Both the House and Senate will hold votes Tuesday on Republican resolutions that disapprove of President Obama's decision to suspend the debt ceiling until February.

Under the bill passed to end the government shutdown, Congress gave Obama the authority to suspend the debt ceiling, which he did on Oct. 17.

But that bill also gave Congress a chance to disapprove of that decision. Specifically, Congress can overturn Obama's debt ceiling decision if it passes a joint resolution of disapproval within 22 days.

The bill gives these resolutions privileged status in the House and Senate, and today, each chamber will consider GOP disapproval language.

In the House, that resolution is H.J.Res. 99. GOP leaders will call it up, and it may well pass. In early 2012 under a similar process, the House passed a resolution disapproving of Obama's decision to raise the debt ceiling by a 239-176 vote.

But a successful House vote won't mean much if the Senate doesn't pass its own version. Tuesday afternoon, the Senate will vote on a motion to proceed to the Senate resolution, S.J.Res. 26.

That language, from Senate Minority Leader Mitch McConnellAddison (Mitch) Mitchell McConnellSessions: 'We should be like Canada' in how we take in immigrants NSA spying program overcomes key Senate hurdle Overnight Finance: Lawmakers see shutdown odds rising | Trump calls for looser rules for bank loans | Consumer bureau moves to revise payday lending rule | Trump warns China on trade deficit MORE (R-Ky.), is identical to the House resolution — it must be, under the debt ceiling bill.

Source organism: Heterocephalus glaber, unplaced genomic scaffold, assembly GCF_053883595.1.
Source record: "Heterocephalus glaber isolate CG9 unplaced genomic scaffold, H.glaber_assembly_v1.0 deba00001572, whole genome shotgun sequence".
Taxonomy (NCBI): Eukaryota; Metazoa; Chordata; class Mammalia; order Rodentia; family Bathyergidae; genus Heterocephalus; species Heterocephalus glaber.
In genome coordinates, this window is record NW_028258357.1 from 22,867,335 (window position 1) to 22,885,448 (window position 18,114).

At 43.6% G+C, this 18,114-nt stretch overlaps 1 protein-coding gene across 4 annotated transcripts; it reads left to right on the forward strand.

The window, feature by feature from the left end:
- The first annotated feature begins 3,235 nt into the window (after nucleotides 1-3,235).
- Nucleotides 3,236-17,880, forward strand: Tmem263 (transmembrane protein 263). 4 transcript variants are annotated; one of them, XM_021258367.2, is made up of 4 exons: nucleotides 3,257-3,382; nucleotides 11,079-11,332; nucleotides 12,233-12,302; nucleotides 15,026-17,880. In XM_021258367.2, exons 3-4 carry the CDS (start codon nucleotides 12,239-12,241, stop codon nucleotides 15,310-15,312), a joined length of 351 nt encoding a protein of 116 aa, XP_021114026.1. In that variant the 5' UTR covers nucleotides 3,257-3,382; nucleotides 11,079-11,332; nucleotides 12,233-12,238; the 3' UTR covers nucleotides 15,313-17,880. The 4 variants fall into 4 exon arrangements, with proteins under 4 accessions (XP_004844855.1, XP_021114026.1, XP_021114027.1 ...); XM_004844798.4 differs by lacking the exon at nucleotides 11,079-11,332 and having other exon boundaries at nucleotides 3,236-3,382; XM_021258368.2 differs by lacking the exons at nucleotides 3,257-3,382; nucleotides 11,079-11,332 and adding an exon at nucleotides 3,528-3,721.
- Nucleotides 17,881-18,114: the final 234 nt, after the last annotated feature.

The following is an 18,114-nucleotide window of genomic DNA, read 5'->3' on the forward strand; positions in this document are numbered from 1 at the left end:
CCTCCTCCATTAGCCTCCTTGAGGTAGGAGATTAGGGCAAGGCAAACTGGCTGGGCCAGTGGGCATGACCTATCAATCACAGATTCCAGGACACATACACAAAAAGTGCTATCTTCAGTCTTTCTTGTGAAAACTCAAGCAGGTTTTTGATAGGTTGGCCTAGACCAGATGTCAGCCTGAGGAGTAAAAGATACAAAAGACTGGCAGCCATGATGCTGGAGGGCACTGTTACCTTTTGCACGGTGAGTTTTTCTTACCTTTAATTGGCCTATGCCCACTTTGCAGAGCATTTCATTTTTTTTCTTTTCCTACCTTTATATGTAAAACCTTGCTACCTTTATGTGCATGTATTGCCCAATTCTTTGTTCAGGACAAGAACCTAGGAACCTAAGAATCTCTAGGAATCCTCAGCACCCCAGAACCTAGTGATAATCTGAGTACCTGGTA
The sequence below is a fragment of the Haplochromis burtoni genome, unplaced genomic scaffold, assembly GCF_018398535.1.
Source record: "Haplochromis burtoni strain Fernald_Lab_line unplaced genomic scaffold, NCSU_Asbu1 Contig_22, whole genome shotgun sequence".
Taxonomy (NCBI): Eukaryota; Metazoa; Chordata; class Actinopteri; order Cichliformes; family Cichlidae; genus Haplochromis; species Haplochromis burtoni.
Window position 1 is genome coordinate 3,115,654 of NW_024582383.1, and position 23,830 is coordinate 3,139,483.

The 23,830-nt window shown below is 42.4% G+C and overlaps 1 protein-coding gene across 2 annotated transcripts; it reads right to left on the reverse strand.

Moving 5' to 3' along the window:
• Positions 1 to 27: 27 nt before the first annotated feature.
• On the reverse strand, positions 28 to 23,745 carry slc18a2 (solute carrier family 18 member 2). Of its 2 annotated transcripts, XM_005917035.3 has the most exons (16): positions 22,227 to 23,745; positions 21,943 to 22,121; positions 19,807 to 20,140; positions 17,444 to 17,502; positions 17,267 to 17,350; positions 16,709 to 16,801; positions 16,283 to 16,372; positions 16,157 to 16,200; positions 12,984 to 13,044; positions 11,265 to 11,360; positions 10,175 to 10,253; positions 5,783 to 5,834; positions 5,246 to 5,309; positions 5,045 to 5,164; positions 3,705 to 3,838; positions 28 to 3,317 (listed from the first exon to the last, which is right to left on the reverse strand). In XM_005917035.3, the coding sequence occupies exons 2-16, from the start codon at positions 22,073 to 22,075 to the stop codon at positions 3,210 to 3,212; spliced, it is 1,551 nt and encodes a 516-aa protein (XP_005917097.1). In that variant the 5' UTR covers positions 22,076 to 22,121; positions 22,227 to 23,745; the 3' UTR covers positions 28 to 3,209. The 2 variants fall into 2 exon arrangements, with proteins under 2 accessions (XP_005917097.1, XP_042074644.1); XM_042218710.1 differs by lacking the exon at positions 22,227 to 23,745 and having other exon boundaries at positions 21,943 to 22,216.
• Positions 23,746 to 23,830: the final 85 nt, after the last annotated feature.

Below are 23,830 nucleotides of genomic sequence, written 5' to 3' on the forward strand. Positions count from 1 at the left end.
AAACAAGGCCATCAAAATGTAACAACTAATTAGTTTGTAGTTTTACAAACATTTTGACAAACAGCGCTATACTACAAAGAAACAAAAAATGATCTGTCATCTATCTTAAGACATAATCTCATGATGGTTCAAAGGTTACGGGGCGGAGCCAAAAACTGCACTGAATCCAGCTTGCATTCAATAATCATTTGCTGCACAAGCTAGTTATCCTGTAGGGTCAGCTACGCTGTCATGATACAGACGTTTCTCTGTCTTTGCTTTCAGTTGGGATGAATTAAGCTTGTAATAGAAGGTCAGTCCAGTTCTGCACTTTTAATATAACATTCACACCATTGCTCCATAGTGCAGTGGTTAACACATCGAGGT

That motion should fail due to Democratic opposition, which will end any chance that the Senate approves the resolution.

The Senate starts at 10 a.m., and may debate the debt ceiling disapproval resolution until senators break for lunch. A vote on the motion to proceed to the resolution is slated for 2:15 p.m.

After that vote, the Senate is expected vote on a motion to end debate on the nomination of Richard Griffin to be general counsel of the National Labor Relations Board.

Also in the House today, members will consider the Retail Investor Protection Act, H.R. 2374. The bill would prevent the Department of Labor from regulating certain financial advisers under the Dodd-Frank financial reform law until the Securities and Exchange Commission does.

Finally, members will consider four land use bills under a suspension of the rules today. They are:

— H.R. 2640, the Central Oregon Jobs and Water Security Act,

— H.R. 623, the Alaska Native Tribal Health Consortium Land Transfer Act,

— H.R. 330, the Distinguished Flying Cross National Memorial Act, and

— H.R. 2337, the Lake Hill Administrative Site Affordable Housing Act.